15. All three members received credit on “Scentless Apprentice,” an extreme rarity for the group since Cobain normally wrote the songs himself.
The raging “Scentless Apprentice,” inspired by Patrick Süskind’s 1985 novel Perfume, is the only track on the studio album co-written by Cobain, Novoselic and Grohl. (On Nevermind, they shared credit on “Smells Like Teen Spirit” and its B side “Aneurysm.”) “Scentless Apprentice” was recorded in just one take. “Nobody said, ‘We should do it again,’” Grohl told Rolling Stone. “Because that was the fucking take.”
In the early days, Cobain split the publishing evenly with his bandmates despite doing the vast majority of the songwriting. But once real money began pouring in, he insisted on a 75/25 split. He also demanded 100 percent of the credit for the lyrics. It drove a wedge between Cobain and the other two, but Cobain was unwilling to negotiate.
16. Cobain originally wanted writer William S. Burroughs to star in the video for “Heart-Shaped Box.”
Cobain and Burroughs had collaborated on a spoken-word record together in 1992 titled The Priest They Called Him, but they had not yet met in person. In his journal, Cobain wrote out a detailed vision for the “Heart-Shaped Box” video with Burroughs as the star. “William and I sitting across from one another at a table (black and white),” he wrote. “Lots of blinding sun from the windows behind us holding hands staring into each other’s eyes.”
By the time he approached Burroughs, he had decided to cast him as an elderly Jesus, even offering to conceal his identity. “I realize that stories in the press regarding my drug use may make you think that this request comes from a desire to parallel our lives,” he wrote in a letter. “Let me assure you that this is not the case.” Though Burroughs declined the offer, Cobain finally got to meet his beat hero at his home in Kansas that fall. “There’s something wrong with that boy,” Burroughs told his assistant. “He frowns for no good reason.”
17. The man who got the Jesus role collapsed on set due to complications from bowel cancer.
According to director Anton Corbijn, the man fell down while walking on set. No one knew he was suffering from cancer. “Something broke open. There was blood everywhere,” recalled Corbijn. An ambulance abruptly arrived on set, halting the shoot. The incident was extremely upsetting to the crew, In part because of the video’s imagery of birth, death and disease. “We didn’t work, because it was not only very sad for this man who we were so happy to work with, but also very close to some elements of the song,” said Corbijn.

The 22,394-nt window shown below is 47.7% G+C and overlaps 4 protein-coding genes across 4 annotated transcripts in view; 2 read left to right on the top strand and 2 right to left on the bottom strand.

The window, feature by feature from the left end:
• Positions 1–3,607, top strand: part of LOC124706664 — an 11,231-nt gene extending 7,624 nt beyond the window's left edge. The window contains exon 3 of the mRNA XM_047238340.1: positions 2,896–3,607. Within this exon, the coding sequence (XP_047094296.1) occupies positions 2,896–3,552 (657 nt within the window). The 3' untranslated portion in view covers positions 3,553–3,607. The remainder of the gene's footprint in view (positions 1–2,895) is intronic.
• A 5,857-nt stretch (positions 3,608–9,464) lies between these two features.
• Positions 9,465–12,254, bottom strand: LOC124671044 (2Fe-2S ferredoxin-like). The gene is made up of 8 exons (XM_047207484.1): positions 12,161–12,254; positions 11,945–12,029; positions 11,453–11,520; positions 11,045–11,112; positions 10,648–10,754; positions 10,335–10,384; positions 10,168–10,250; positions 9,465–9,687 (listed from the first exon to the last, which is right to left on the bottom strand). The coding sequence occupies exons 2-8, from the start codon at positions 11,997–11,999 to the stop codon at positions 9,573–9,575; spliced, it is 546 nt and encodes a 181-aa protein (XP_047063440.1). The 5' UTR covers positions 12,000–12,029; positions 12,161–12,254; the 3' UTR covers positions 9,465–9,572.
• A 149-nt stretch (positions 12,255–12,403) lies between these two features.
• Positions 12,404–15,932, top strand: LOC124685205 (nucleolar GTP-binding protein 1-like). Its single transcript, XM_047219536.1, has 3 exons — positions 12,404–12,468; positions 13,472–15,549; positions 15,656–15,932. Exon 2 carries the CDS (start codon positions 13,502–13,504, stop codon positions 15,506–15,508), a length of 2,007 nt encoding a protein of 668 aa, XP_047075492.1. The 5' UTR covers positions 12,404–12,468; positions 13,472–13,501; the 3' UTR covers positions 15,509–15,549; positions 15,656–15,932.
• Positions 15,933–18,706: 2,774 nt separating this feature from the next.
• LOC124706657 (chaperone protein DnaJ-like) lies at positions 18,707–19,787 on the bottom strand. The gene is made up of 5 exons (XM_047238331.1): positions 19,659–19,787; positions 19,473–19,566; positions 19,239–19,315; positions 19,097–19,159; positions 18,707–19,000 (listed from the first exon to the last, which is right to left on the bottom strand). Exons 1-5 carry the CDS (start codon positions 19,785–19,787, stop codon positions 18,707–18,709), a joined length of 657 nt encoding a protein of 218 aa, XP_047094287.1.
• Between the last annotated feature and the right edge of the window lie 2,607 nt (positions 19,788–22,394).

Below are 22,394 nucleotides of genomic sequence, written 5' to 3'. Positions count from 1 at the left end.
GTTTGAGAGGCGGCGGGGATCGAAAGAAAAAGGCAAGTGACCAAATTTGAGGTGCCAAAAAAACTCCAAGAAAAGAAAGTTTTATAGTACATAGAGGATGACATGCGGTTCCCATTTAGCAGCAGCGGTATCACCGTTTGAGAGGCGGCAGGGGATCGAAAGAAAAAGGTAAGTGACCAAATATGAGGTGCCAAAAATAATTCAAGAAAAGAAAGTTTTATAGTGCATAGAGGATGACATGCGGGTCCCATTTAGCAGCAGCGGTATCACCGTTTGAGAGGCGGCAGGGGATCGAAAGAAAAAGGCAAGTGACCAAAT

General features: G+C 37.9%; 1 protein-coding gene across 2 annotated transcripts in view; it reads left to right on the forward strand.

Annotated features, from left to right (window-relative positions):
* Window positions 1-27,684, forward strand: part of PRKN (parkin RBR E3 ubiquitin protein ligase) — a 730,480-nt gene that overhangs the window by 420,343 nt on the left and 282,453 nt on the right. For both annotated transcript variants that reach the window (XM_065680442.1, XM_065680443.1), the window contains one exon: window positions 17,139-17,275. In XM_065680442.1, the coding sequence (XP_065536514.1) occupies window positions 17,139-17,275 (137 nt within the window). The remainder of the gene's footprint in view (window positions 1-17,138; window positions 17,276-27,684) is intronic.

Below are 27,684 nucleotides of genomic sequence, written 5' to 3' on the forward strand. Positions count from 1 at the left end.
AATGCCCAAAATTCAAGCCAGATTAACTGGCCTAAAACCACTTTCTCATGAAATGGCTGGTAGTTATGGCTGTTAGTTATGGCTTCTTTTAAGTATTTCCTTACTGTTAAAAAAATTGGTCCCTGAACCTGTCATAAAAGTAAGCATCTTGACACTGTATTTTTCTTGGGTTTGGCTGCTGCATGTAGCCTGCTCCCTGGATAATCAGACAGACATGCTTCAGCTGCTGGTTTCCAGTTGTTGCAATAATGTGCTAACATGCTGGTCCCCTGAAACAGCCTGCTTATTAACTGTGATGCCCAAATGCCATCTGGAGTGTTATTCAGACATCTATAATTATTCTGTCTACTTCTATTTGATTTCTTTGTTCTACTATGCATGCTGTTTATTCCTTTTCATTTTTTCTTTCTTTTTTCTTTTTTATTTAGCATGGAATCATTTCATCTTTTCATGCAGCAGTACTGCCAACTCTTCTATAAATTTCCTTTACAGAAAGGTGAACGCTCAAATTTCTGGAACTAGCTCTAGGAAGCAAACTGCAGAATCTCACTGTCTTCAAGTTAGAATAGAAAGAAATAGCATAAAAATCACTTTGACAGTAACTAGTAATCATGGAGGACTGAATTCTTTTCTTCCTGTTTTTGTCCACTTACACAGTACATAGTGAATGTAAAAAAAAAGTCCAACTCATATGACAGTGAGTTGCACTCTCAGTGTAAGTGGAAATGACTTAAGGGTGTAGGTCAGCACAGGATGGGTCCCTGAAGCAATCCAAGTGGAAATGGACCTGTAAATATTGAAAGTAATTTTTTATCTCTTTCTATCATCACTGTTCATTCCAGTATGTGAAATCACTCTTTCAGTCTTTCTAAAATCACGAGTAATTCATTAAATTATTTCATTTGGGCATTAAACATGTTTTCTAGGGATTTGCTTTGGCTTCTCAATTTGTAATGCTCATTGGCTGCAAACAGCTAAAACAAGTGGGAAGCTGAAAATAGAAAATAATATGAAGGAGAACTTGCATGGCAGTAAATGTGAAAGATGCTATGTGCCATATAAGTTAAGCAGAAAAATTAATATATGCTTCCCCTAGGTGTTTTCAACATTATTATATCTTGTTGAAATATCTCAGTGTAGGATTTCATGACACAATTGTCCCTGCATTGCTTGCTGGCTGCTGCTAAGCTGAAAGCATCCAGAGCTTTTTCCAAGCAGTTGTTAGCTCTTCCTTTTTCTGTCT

18. Cobain wrote “Pennyroyal Tea” in late 1990, but he didn’t think it was strong enough for Nevermind.
“Pennyroyal Tea” was one of Nirvana’s first songs to showcase the soft-loud-soft formula they became famous for. It was first written and recorded on a four-track with Dave Grohl in Cobain’s house in Olympia, Washington. It went through several permutations before its release on In Utero, including instrumental takes recorded by Jack Endino in 1992. “Pennyroyal Tea” and “Smells Like Teen Spirit” were debuted live the same night, at the O.K. Hotel in Seattle in 1991.
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Though pennyroyal tea is an herbal abortifacient (“It doesn’t work, you hippie,” he wrote in his journal) Cobain claimed the song was about severe depression and sickness. He listened to Leonard Cohen as therapy, explaining the nod to the artist in the song (“Give me a Leonard Cohen afterworld”), while the lyrics “I’m on warm milk and laxatives/cherry-flavored antacids” allude to his chronic stomach pain that he self-medicated with heroin.
19. “Pennyroyal Tea” was slated to be the third single for In Utero, but was canceled after Cobain’s suicide in 1994.
After Cobain’s death, the label decided to recall copies of the single, which had a B side of “I Hate Myself and Want to Die,” and destroy them. But copies had already been sent overseas and somewhere between 200 and 400 of them reached the fan community. Today they sell for hundreds of dollars on eBay, though there are numerous fakes out there. The “Pennyroyal Tea” single was re-released in 2014 for Record Store Day.
20. Cobain hoped the record would challenge the misogyny of rock & roll.
Cobain wrote “Rape Me” to dramatically condemn rape and emphasize his support for women, but the song sparked immediate controversy. “Over the last few years, people have had such a hard time understanding what our message is, what we’re trying to convey, that I just decided to be as bold as possible,” he told Rolling Stone. A huge supporter of the riot grrrl movement and a fan of bands with female members like the Breeders and the Raincoats, Cobain wanted In Utero to pave the way for more female artists. “Maybe it will inspire women to pick up guitars and start bands,” Cobain told Spin in 1993. “Because it’s the only future in rock ‘n’ roll.”